Niagara Falls is the second largest waterfalls in the world. It is a true sensory delight with visual impact, exciting sounds, and the sweet smell and embrace of the ever-present mist. It is a great place to take the family, any time of year.
Each year 12 million tourists travel thousands of miles from all corners of the earth to look at, and be amazed as 750,000 gallons of water per second drops 170 feet from the upper Niagara River to the rock-strewn canyon below.
Almost twenty percent of all the fresh water in the world lies in the four ‘upper’ Great Lakes of Erie, Huron, Michigan, and Superior. Most of the outflow from those upper lakes empties into the Niagara River, and eventually rolls over the falls and into Lake Ontario.
Niagara Falls – a Shared Heritage
People who have not previously visited the region are often surprised to learn that there are two towns in different countries, with the name “Niagara Falls.” The US town is in New York – the other is in Ontario, Canada. The Niagara River separates the towns and countries, and the Rainbow Bridge unites them.
Three cascading water formations make up Niagara Falls. The American Falls and the Bridal Veil Falls are both on the American side of the river and are separated by a tiny island. One third of the Horseshoe Falls is on the American side, and two-thirds is in Canada.
View it dry or wet
Niagara Falls is the best water watching experience in North America, and you can do it one of two ways – dry or wet. The dry experience is available from either the Canadian side or the US side. Both countries have extensive park systems adjacent to the falls.
The ‘wet’ methods interact with the grandeur of the falls. There is the “Cave of the Winds” on Goat Island on the American side, and “Journey Behind the Falls,” at Table Rock on the Canadian side. Both these adventures have elevators that descend 175 feet to the base of the falls. Each requires dressing in a raincoat and boots, because you can get very wet as tons of crashing water sprays up from the rocks before you.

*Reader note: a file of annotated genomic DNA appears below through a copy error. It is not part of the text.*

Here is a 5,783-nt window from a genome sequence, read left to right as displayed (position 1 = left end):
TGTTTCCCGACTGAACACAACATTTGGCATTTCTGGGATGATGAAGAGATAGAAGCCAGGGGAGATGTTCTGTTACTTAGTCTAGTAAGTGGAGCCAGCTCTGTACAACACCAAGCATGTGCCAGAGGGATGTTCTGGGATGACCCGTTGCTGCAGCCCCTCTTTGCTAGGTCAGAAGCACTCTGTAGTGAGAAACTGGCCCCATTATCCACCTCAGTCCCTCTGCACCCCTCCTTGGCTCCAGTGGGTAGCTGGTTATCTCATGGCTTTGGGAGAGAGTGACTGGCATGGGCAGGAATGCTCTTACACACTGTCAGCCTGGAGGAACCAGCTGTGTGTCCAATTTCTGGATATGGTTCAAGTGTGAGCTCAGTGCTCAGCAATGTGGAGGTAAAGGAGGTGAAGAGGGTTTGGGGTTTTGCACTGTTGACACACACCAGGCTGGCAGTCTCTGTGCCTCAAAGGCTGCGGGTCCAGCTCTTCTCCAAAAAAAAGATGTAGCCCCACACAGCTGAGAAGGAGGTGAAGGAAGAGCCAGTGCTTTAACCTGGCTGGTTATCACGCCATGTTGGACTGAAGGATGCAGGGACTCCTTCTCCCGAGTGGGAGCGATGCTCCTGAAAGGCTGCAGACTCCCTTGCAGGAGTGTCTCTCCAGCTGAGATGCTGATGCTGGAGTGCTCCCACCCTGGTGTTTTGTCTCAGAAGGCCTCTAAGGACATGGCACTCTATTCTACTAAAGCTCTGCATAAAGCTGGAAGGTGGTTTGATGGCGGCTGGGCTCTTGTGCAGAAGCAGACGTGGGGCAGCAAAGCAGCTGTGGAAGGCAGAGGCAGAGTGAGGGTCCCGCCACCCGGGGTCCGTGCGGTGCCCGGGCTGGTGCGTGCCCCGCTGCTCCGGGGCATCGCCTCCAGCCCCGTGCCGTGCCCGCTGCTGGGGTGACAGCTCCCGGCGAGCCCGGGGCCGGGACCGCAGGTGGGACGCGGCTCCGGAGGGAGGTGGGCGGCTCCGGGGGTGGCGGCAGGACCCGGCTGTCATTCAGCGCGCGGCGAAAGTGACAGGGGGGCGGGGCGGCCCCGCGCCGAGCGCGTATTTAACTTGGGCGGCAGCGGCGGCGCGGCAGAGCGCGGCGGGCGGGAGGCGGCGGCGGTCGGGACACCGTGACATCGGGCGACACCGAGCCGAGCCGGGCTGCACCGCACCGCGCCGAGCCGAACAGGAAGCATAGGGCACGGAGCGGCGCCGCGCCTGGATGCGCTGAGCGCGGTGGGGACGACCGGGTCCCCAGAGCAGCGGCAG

The Maid of the Mist boat tour is another ‘wet’ adventure available in both parks. Starting in April (depending on river ice) and into October, powerful diesel engines propel boatloads of thrill seeking tourists past the American Falls and to within vibrating distance of the majestic Horseshoe Falls.
For several exciting minutes as the Maid of the Mist approaches the Horseshoe Falls, it labors to stay in place against the rushing current and winds caused by the mighty cataract.
Passengers stand steadfast on the deck in shiny blue raincoats, soaked to the bone by waves of pounding mist, and mesmerized by the magnificent hurricane that rages directly in front of them – and just yards off the boat’s bow.
It is a ride you and your family will not soon forget.
Getting to Niagara Falls
Niagara Falls is easy to reach by air. It is conveniently situated 25 miles from the Buffalo International Airport, and 75 miles from the Toronto International Airport. Many major airlines serve both cities, and there are excellent bus, shuttle, limousine, and rental car services available at the airports.
Accommodations near the Falls
Everything from large hotels to quaint bed and breakfasts exists on both sides of Niagara Falls. There are thousands of rooms to suit every budget. Click here for information about State-side lodgings and here for Canadian side lodgings.
Our personal favorite place to stay is a B&B on the Canadian side – just a few minutes’ walk from the Falls. It is called Villa Alexandrea. If you inquire, tell Maria that Wayne and Judy sent you.
Photos © Wayne and Judy Bayliff